What effect will the growth of Electric Vehicles have on noise levels in Urban Centres? Our Director Sean Rocks discusses:
As electric vehicles (EVs) gain popularity as a more environmentally friendly mode of transportation, questions have been raised about the impact their growing numbers may have on urban noise levels. Based on existing research road traffic noise is generally considered the most annoying type of environmental noise. While it is widely accepted that EVs are quieter than internal combustion engine vehicles (ICEVs), their impact on urban noise levels is still a matter of ongoing research.
In general, EVs are commonly expected to contribute less to urban noise pollution than traditional ICEVs. This is because electric motors generate less noise than internal combustion engines. In fact, many EV manufacturers have designed their vehicles to be nearly silent during operation, in order to enhance the driving experience for their customers.
However, while the engine noise of EVs is quieter than traditional vehicles, EVs are not completely silent. EVs still produce some noise while in operation, including the sound of the tires on the road and the whirring of the electric motor. In addition, some researchers have raised concerns that the near-silence of EVs could create new noise-related hazards for pedestrians and cyclists, who may not hear an EV approaching and may be at greater risk of accidents as a result.
Despite these concerns, research suggests that the overall impact of EVs on urban noise levels is likely to be positive, albeit small. One study published in the Journal of the Acoustical Society of America found that the introduction of EVs could lead to a reduction in urban noise levels of up to 3 decibels (dB) in some areas. This may not sound like a significant reduction, but even small decreases in noise levels can have a big impact on public health and quality of life.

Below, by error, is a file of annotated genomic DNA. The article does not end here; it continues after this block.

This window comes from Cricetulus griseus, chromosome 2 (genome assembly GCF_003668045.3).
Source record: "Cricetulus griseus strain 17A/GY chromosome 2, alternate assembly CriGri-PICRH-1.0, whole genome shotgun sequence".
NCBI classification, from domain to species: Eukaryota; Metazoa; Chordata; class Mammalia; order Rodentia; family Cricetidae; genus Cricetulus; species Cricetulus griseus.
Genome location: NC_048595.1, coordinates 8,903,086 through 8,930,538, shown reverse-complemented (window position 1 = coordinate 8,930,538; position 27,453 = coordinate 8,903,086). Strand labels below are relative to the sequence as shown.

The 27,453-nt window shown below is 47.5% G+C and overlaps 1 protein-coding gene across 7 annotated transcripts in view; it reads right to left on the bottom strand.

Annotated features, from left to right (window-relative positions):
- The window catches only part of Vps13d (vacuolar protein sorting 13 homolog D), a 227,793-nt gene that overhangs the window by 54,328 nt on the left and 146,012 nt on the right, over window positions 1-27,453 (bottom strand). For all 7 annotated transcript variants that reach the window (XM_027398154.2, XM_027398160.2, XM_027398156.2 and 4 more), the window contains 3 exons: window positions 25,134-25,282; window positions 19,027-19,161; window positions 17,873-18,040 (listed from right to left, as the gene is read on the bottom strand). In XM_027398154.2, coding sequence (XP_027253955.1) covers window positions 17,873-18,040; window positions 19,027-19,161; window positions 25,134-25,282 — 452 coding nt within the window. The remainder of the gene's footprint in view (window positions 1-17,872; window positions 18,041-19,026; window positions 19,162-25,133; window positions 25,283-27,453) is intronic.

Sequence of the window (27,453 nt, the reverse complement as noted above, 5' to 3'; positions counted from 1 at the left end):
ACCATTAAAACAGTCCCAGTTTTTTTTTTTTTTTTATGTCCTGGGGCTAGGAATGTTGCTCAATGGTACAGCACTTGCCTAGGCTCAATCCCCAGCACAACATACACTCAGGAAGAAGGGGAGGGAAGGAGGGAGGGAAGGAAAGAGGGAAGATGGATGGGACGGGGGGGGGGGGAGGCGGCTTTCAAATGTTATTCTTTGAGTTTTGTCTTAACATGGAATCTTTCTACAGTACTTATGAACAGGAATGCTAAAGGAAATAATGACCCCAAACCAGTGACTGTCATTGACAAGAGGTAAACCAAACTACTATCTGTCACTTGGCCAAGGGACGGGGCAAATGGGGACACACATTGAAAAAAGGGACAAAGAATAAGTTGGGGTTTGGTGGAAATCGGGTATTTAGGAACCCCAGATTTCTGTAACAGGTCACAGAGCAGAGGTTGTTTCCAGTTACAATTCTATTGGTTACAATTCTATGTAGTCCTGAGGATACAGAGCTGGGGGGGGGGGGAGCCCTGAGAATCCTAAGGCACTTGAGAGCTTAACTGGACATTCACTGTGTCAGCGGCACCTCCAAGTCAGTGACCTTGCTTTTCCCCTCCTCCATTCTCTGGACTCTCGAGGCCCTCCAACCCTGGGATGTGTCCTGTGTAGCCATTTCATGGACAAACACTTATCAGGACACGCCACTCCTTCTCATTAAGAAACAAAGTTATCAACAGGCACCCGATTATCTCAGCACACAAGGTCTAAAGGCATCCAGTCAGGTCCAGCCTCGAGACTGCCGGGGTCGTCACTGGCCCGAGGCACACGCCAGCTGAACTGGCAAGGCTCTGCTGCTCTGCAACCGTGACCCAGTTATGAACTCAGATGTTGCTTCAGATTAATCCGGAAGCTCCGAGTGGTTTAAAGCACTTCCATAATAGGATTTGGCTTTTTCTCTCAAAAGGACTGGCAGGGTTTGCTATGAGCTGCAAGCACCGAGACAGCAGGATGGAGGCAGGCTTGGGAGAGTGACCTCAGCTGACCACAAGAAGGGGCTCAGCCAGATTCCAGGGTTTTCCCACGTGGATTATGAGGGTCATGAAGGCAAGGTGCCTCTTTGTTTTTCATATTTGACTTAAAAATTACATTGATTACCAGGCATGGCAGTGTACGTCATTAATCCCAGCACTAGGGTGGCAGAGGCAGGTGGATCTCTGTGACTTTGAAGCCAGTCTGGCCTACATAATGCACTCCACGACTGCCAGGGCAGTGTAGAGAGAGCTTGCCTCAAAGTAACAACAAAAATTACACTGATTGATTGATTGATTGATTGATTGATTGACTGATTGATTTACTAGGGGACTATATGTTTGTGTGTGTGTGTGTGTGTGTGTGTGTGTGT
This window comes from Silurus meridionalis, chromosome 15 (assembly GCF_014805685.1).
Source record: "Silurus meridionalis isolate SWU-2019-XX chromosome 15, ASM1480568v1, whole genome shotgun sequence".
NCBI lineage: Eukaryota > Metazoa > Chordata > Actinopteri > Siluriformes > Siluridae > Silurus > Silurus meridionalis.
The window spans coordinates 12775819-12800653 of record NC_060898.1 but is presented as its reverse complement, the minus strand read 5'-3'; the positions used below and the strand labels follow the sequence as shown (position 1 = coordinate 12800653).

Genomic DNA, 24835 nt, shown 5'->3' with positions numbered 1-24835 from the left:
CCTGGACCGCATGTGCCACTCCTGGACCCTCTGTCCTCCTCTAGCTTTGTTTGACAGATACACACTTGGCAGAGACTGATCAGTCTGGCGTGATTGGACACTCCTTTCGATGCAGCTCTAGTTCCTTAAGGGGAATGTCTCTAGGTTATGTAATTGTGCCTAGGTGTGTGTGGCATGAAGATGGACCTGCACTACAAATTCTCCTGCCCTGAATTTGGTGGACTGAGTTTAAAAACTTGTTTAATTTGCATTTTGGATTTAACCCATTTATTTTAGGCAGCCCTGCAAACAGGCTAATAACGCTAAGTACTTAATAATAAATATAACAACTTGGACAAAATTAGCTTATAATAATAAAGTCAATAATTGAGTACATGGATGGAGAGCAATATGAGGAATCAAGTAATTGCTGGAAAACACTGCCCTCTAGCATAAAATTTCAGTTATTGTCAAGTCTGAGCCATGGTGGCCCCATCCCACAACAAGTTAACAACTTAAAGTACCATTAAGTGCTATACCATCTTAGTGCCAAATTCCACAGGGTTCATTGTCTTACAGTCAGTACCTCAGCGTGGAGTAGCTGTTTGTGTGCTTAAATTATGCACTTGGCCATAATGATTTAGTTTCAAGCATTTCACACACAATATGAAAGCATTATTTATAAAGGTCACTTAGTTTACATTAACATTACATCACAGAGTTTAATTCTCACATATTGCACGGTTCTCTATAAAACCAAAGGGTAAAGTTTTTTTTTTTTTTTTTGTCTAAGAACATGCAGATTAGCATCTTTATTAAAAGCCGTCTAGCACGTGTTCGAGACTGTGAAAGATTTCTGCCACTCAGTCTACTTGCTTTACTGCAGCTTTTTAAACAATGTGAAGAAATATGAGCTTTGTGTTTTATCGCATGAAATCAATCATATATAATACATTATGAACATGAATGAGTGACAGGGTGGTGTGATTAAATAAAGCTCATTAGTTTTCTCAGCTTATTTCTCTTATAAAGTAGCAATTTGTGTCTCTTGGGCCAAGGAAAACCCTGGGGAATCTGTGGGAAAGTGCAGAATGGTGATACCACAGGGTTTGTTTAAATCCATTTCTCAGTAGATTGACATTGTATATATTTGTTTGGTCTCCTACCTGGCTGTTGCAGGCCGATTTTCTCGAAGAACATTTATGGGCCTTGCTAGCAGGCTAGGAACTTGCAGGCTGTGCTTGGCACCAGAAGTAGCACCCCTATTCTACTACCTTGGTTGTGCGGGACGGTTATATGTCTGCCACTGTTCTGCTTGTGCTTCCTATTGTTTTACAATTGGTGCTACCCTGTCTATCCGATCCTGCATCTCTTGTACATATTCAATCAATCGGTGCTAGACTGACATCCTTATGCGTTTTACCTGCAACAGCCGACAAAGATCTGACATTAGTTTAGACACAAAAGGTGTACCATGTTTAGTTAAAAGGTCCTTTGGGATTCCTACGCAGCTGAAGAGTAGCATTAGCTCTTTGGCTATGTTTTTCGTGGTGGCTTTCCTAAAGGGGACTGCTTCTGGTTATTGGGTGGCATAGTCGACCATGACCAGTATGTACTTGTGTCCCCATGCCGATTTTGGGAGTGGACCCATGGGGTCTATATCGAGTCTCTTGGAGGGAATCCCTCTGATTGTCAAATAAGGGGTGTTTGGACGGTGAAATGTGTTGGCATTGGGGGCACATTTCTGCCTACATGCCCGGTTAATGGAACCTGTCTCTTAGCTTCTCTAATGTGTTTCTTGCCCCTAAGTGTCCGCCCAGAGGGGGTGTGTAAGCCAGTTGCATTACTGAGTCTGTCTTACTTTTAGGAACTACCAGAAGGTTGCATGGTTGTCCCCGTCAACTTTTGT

Despite this welcome decrease in noise levels, this will only be achievable after a large percentage of current vehicles are made up of EVs. Therefore as EV growth gradually increases, urban noise levels will slowly decrease. Due to the slow nature of the expected decrease, the change in noise levels are unlikely to be noticed over short increments.
In conclusion, the growth of electric vehicles is expected to have a minor positive impact on urban noise levels, as they are generally quieter than traditional vehicles and will eventually replace a large portion of the current fleet of ICEVs. However, the noise impact will be slow and gradual as EVs grow into a larger share of the current fleet. The health and safety aspects for pedestrians, especially those with vision and hearing difficulties may pose a new risk.